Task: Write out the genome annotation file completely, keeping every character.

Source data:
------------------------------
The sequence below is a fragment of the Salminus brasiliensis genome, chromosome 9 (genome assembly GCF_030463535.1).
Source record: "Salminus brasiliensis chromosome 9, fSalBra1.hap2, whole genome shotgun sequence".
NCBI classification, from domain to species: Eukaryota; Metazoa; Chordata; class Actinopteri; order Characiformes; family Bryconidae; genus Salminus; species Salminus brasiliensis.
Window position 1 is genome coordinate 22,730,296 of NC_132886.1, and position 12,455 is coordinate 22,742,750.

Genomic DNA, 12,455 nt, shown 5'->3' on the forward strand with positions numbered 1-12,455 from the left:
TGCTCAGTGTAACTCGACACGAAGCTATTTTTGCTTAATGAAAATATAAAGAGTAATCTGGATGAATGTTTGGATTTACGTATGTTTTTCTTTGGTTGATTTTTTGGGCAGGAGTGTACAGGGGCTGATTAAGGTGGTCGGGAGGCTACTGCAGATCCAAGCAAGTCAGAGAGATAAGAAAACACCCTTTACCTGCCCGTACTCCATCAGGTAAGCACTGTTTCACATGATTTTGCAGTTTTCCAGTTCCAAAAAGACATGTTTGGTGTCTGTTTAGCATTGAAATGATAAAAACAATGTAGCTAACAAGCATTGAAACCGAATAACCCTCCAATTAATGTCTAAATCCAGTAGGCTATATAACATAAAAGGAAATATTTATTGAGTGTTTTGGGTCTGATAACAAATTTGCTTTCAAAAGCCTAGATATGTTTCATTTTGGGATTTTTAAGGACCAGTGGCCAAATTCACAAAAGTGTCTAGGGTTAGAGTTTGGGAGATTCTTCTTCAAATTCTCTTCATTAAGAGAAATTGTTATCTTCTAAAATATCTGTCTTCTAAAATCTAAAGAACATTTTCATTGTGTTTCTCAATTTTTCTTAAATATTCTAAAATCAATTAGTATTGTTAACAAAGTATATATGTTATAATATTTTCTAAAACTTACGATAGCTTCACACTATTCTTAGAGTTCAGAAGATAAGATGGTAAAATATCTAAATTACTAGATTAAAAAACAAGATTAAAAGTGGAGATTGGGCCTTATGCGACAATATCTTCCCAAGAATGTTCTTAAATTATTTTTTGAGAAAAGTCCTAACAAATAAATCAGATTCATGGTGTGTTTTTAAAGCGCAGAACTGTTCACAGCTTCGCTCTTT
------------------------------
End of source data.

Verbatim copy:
The sequence below is a fragment of the Salminus brasiliensis genome, chromosome 9 (genome assembly GCF_030463535.1).
Source record: "Salminus brasiliensis chromosome 9, fSalBra1.hap2, whole genome shotgun sequence".
NCBI classification, from domain to species: Eukaryota; Metazoa; Chordata; class Actinopteri; order Characiformes; family Bryconidae; genus Salminus; species Salminus brasiliensis.
Window position 1 is genome coordinate 22,730,296 of NC_132886.1, and position 12,455 is coordinate 22,742,750.

Genomic DNA, 12,455 nt, shown 5'->3' on the forward strand with positions numbered 1-12,455 from the left:
TGCTCAGTGTAACTCGACACGAAGCTATTTTTGCTTAATGAAAATATAAAGAGTAATCTGGATGAATGTTTGGATTTACGTATGTTTTTCTTTGGTTGATTTTTTGGGCAGGAGTGTACAGGGGCTGATTAAGGTGGTCGGGAGGCTACTGCAGATCCAAGCAAGTCAGAGAGATAAGAAAACACCCTTTACCTGCCCGTACTCCATCAGGTAAGCACTGTTTCACATGATTTTGCAGTTTTCCAGTTCCAAAAAGACATGTTTGGTGTCTGTTTAGCATTGAAATGATAAAAACAATGTAGCTAACAAGCATTGAAACCGAATAACCCTCCAATTAATGTCTAAATCCAGTAGGCTATATAACATAAAAGGAAATATTTATTGAGTGTTTTGGGTCTGATAACAAATTTGCTTTCAAAAGCCTAGATATGTTTCATTTTGGGATTTTTAAGGACCAGTGGCCAAATTCACAAAAGTGTCTAGGGTTAGAGTTTGGGAGATTCTTCTTCAAATTCTCTTCATTAAGAGAAATTGTTATCTTCTAAAATATCTGTCTTCTAAAATCTAAAGAACATTTTCATTGTGTTTCTCAATTTTTCTTAAATATTCTAAAATCAATTAGTATTGTTAACAAAGTATATATGTTATAATATTTTCTAAAACTTACGATAGCTTCACACTATTCTTAGAGTTCAGAAGATAAGATGGTAAAATATCTAAATTACTAGATTAAAAAACAAGATTAAAAGTGGAGATTGGGCCTTATGCGACAATATCTTCCCAAGAATGTTCTTAAATTATTTTTTGAGAAAAGTCCTAACAAATAAATCAGATTCATGGTGTGTTTTTAAAGCGCAGAACTGTTCACAGCTTCGCTCTTT